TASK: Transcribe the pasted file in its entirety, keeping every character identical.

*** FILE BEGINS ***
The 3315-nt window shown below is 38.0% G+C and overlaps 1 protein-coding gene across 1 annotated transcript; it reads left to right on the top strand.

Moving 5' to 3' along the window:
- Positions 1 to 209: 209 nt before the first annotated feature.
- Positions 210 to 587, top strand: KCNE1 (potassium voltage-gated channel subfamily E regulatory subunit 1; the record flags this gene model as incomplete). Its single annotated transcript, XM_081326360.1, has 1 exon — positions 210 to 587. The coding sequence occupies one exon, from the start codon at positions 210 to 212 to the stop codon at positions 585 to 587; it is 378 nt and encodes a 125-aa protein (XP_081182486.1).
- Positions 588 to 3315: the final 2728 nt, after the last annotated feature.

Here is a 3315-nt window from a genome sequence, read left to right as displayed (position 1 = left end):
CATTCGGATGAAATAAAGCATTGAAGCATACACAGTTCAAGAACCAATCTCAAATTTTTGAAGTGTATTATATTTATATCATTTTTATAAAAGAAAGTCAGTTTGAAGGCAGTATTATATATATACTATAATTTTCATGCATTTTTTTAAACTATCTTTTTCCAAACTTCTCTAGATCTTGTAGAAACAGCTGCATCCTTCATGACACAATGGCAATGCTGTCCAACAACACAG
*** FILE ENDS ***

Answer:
The 3315-nt window shown below is 38.0% G+C and overlaps 1 protein-coding gene across 1 annotated transcript; it reads left to right on the top strand.

Moving 5' to 3' along the window:
- Positions 1 to 209: 209 nt before the first annotated feature.
- Positions 210 to 587, top strand: KCNE1 (potassium voltage-gated channel subfamily E regulatory subunit 1; the record flags this gene model as incomplete). Its single annotated transcript, XM_081326360.1, has 1 exon — positions 210 to 587. The coding sequence occupies one exon, from the start codon at positions 210 to 212 to the stop codon at positions 585 to 587; it is 378 nt and encodes a 125-aa protein (XP_081182486.1).
- Positions 588 to 3315: the final 2728 nt, after the last annotated feature.

Here is a 3315-nt window from a genome sequence, read left to right as displayed (position 1 = left end):
CATTCGGATGAAATAAAGCATTGAAGCATACACAGTTCAAGAACCAATCTCAAATTTTTGAAGTGTATTATATTTATATCATTTTTATAAAAGAAAGTCAGTTTGAAGGCAGTATTATATATATACTATAATTTTCATGCATTTTTTTAAACTATCTTTTTCCAAACTTCTCTAGATCTTGTAGAAACAGCTGCATCCTTCATGACACAATGGCAATGCTGTCCAACAACACAG